Barack And Michelle Obama Return To White House For Unveiling Of Official Portraits

·3 min read

Barack Obama and Michelle Obama returned to the White House on Wednesday for the unveiling of their official portraits.

Robert McCurdy painted the portrait of the former president, dressed in black suit and gray tie against a white background, and Sharon Sprung of the former first lady, wearing a formal blue dress and is seated on a sofa in the Red Room.

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At a ceremony in the East Room, covered by major cable news networks, President Joe Biden said that Obama will be “one of the most consequential presidents in history.”

The unveiling also marked the first time that the Obamas together returned to the White House since 2017. Barack Obama returned in March for a ceremony to mark the anniversary of the Affordable Care Act.

The portraits are different from those unveiled in 2018 at the National Portrait Gallery. Those works, from Kehinde Wiley and Amy Sherald, are currently on a national tour in major cities and will return to the Smithsonian gallery’s permanent collection this fall.

The former president said, “When future generations walk these halls and look up at these portraits, I hope that they get a better, honest sense of who Michelle and I were. And I hope that they leave with a deeper understanding that if we could make it here, maybe they can too.”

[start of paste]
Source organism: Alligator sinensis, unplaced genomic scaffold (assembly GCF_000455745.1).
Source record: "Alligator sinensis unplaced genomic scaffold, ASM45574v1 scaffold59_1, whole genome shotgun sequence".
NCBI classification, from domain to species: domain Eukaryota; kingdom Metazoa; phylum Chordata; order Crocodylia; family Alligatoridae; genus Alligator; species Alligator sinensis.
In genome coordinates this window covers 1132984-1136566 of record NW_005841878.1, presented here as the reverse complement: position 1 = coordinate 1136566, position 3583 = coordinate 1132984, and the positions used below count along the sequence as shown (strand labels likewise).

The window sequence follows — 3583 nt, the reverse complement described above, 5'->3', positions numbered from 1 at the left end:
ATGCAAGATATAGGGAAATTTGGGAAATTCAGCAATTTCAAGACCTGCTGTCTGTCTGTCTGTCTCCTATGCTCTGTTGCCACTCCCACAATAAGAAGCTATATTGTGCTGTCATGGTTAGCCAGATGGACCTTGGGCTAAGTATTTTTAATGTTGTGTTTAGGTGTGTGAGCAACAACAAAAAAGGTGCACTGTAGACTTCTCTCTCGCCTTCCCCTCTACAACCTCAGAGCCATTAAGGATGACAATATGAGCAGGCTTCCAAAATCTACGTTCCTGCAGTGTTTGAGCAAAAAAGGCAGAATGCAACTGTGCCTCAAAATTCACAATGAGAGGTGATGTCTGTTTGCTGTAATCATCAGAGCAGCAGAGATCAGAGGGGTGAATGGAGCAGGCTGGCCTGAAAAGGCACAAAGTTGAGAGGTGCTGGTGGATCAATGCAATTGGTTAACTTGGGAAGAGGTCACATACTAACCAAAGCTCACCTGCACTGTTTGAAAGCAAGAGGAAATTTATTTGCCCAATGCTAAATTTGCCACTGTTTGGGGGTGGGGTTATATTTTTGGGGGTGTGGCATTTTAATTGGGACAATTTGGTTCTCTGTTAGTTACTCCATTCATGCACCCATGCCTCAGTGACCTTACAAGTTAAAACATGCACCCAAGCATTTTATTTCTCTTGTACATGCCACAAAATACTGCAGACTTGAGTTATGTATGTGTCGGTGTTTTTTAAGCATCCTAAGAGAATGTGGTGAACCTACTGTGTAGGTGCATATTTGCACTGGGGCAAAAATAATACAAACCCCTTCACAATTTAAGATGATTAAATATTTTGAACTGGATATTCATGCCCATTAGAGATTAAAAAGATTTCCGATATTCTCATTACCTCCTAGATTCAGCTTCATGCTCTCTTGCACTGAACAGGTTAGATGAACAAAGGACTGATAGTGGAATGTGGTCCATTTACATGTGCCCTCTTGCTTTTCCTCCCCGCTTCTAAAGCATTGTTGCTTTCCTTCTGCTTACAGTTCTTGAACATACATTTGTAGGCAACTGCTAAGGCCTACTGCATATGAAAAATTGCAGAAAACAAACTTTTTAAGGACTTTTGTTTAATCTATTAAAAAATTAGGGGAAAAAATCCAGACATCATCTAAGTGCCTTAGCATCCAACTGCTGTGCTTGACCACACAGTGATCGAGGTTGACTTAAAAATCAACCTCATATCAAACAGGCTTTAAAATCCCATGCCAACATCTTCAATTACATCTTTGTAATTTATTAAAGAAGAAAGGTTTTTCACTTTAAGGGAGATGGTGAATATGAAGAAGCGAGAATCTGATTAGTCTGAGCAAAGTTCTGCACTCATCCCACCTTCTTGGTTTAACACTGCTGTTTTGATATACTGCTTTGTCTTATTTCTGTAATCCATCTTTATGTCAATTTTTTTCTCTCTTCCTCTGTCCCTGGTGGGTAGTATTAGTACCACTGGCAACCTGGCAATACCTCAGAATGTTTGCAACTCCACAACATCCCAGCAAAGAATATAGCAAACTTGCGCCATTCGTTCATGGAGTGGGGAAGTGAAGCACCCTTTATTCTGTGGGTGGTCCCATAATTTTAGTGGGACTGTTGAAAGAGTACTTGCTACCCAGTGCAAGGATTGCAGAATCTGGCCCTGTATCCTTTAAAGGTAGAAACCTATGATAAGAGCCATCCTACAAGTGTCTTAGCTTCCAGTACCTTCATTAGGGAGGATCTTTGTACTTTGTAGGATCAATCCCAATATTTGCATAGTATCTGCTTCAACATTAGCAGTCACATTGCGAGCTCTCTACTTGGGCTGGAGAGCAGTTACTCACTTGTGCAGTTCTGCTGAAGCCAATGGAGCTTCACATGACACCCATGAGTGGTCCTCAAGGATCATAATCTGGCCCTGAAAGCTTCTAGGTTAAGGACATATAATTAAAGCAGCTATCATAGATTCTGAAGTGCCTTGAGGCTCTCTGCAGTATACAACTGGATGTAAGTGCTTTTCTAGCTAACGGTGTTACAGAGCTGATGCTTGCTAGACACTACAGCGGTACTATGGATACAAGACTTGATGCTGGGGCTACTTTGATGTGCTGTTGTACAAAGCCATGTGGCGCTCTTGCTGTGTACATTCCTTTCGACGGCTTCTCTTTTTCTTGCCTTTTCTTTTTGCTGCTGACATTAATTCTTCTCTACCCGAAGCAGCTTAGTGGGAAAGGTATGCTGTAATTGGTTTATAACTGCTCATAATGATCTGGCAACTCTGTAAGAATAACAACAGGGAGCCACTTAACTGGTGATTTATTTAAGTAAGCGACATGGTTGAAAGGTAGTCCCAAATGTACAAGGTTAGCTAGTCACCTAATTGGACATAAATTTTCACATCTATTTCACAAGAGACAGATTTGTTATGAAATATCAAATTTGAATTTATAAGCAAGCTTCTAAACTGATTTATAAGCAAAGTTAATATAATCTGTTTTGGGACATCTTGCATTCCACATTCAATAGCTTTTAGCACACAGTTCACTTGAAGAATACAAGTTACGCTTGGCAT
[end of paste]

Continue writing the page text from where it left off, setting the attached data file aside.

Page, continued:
The unveiling on Wednesday was the first since 2012, when the Obamas hosted George W. Bush and Laura Bush. Notably, Donald Trump did not host the Obamas during his presidency, breaking with tradition.

In her remarks, Michelle Obama indirectly referred to Trump. Traditions like this matter, not just for those of us who hold these positions, but for everyone participating in and watching our democracy.” She noted that the tradition has been for presidents to depart the White House in a peaceful transition of power and “once our time is up, we move on, and all that remains in this hallowed place are out good efforts and these portraits.” 

She then talked about how unlikely it was that she and her husband became occupants of the White House, given their backgrounds.

“What we are seeing is a reminder that there is a place for everyone in this country,” the former first lady said. “Because as Barack said, if the two of us can end up on the walls of the most famous address in the world, then … it is so important for every young kid who is doubting themselves to believe that they can too. That is what this country is about. It’s not about blood or pedigree or wealth.”

The portraits are funded by the White House Historical Association, which oversees the process with input from the subjects. They will hang in the White House as part of the collection.

A video with the artists is below:

 

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